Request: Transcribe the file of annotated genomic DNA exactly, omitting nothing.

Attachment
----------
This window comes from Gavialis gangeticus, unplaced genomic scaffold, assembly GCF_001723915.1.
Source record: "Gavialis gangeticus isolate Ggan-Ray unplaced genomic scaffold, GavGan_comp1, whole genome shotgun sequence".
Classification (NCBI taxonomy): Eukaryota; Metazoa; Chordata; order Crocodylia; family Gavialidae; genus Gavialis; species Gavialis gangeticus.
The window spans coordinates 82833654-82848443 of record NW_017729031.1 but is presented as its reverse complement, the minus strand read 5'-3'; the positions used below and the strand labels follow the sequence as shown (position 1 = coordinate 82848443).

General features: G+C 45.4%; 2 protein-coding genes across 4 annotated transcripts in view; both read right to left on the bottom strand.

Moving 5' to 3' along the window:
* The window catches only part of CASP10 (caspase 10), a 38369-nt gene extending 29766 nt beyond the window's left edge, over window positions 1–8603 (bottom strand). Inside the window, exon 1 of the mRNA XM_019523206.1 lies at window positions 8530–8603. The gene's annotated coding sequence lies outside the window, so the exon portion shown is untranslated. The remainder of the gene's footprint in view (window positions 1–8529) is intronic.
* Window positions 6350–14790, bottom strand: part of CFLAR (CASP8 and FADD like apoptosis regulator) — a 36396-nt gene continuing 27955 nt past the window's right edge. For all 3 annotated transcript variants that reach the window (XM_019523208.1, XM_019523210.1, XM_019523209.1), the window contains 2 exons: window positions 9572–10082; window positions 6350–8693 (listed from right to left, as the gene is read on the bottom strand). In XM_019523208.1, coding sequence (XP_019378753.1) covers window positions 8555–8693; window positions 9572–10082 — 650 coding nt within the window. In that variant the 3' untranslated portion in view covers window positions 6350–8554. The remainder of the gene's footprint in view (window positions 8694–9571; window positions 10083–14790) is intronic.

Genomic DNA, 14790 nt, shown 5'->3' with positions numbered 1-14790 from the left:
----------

This window comes from Gavialis gangeticus, unplaced genomic scaffold, assembly GCF_001723915.1.
Source record: "Gavialis gangeticus isolate Ggan-Ray unplaced genomic scaffold, GavGan_comp1, whole genome shotgun sequence".
Classification (NCBI taxonomy): Eukaryota; Metazoa; Chordata; order Crocodylia; family Gavialidae; genus Gavialis; species Gavialis gangeticus.
The window spans coordinates 82833654-82848443 of record NW_017729031.1 but is presented as its reverse complement, the minus strand read 5'-3'; the positions used below and the strand labels follow the sequence as shown (position 1 = coordinate 82848443).

General features: G+C 45.4%; 2 protein-coding genes across 4 annotated transcripts in view; both read right to left on the bottom strand.

Moving 5' to 3' along the window:
* The window catches only part of CASP10 (caspase 10), a 38369-nt gene extending 29766 nt beyond the window's left edge, over window positions 1–8603 (bottom strand). Inside the window, exon 1 of the mRNA XM_019523206.1 lies at window positions 8530–8603. The gene's annotated coding sequence lies outside the window, so the exon portion shown is untranslated. The remainder of the gene's footprint in view (window positions 1–8529) is intronic.
* Window positions 6350–14790, bottom strand: part of CFLAR (CASP8 and FADD like apoptosis regulator) — a 36396-nt gene continuing 27955 nt past the window's right edge. For all 3 annotated transcript variants that reach the window (XM_019523208.1, XM_019523210.1, XM_019523209.1), the window contains 2 exons: window positions 9572–10082; window positions 6350–8693 (listed from right to left, as the gene is read on the bottom strand). In XM_019523208.1, coding sequence (XP_019378753.1) covers window positions 8555–8693; window positions 9572–10082 — 650 coding nt within the window. In that variant the 3' untranslated portion in view covers window positions 6350–8554. The remainder of the gene's footprint in view (window positions 8694–9571; window positions 10083–14790) is intronic.

Genomic DNA, 14790 nt, shown 5'->3' with positions numbered 1-14790 from the left: